25 episodes

In recent decades, the theory and practice of translation has become an increasingly prominent area of academic discussion and debate. Offering important opportunities for interdisciplinary research, this flourishing field inevitably promotes interactions across and within a wide range of different discourses. However, the University of Cambridge currently has no institutional infrastructure devoted to such work, and those interested in translation tend to be confined to informal fragmentary clusters that rarely converge. The Cambridge Conversations in Translation (CCiT) research group seeks to rectify this by providing a forum in which anyone and everyone with an active interest in translation can meet to exchange ideas about this rich and complex subject.

A series of panel discussions and workshops will bring together practitioners and scholars from fields as diverse as literary studies, linguistics, theology, history, music, philosophy, and anthropology to consider and respond to what we anticipate will be provocative insights from our invited speakers. The resulting discussions will encourage an engagement with both practice and theory as they draw on the experiences of professional translators alongside more speculative theoretical frameworks and methodologies.

Cambridge Conversations in Translation Cambridge University

    • Education
    • 5.0, 1 Rating

In recent decades, the theory and practice of translation has become an increasingly prominent area of academic discussion and debate. Offering important opportunities for interdisciplinary research, this flourishing field inevitably promotes interactions across and within a wide range of different discourses. However, the University of Cambridge currently has no institutional infrastructure devoted to such work, and those interested in translation tend to be confined to informal fragmentary clusters that rarely converge. The Cambridge Conversations in Translation (CCiT) research group seeks to rectify this by providing a forum in which anyone and everyone with an active interest in translation can meet to exchange ideas about this rich and complex subject.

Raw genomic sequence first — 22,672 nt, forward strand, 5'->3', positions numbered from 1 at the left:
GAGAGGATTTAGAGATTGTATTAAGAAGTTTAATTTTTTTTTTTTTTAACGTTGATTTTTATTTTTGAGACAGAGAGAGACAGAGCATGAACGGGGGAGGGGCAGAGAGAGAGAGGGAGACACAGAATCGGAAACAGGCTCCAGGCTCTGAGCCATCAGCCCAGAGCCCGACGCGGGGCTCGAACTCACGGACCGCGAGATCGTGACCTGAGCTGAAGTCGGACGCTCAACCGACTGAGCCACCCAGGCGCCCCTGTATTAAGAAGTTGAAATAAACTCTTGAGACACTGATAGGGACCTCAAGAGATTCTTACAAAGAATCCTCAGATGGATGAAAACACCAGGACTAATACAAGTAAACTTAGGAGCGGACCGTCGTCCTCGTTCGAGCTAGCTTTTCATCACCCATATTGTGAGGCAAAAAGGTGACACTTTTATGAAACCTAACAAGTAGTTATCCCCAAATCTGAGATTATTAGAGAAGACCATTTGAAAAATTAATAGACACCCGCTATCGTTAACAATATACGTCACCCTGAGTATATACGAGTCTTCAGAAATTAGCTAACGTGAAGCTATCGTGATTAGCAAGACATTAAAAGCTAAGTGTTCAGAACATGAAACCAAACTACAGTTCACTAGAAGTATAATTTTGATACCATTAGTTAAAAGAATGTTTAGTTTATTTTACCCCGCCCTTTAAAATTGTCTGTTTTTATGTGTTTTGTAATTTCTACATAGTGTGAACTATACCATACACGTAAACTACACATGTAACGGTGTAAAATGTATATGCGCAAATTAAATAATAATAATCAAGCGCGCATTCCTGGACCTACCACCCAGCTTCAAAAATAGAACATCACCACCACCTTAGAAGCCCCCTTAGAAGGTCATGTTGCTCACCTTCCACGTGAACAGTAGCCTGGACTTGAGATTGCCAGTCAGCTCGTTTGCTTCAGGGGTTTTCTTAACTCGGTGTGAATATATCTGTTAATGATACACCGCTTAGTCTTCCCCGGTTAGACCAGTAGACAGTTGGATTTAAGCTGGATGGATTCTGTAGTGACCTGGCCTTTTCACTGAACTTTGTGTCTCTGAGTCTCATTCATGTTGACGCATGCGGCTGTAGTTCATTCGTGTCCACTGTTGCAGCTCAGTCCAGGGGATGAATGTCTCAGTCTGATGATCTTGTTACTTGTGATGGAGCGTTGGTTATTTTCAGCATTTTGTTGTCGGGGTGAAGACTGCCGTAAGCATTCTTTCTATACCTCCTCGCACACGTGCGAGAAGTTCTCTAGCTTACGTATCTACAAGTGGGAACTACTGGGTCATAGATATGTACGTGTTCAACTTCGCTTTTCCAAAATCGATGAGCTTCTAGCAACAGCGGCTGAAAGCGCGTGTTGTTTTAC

A series of panel discussions and workshops will bring together practitioners and scholars from fields as diverse as literary studies, linguistics, theology, history, music, philosophy, and anthropology to consider and respond to what we anticipate will be provocative insights from our invited speakers. The resulting discussions will encourage an engagement with both practice and theory as they draw on the experiences of professional translators alongside more speculative theoretical frameworks and methodologies.

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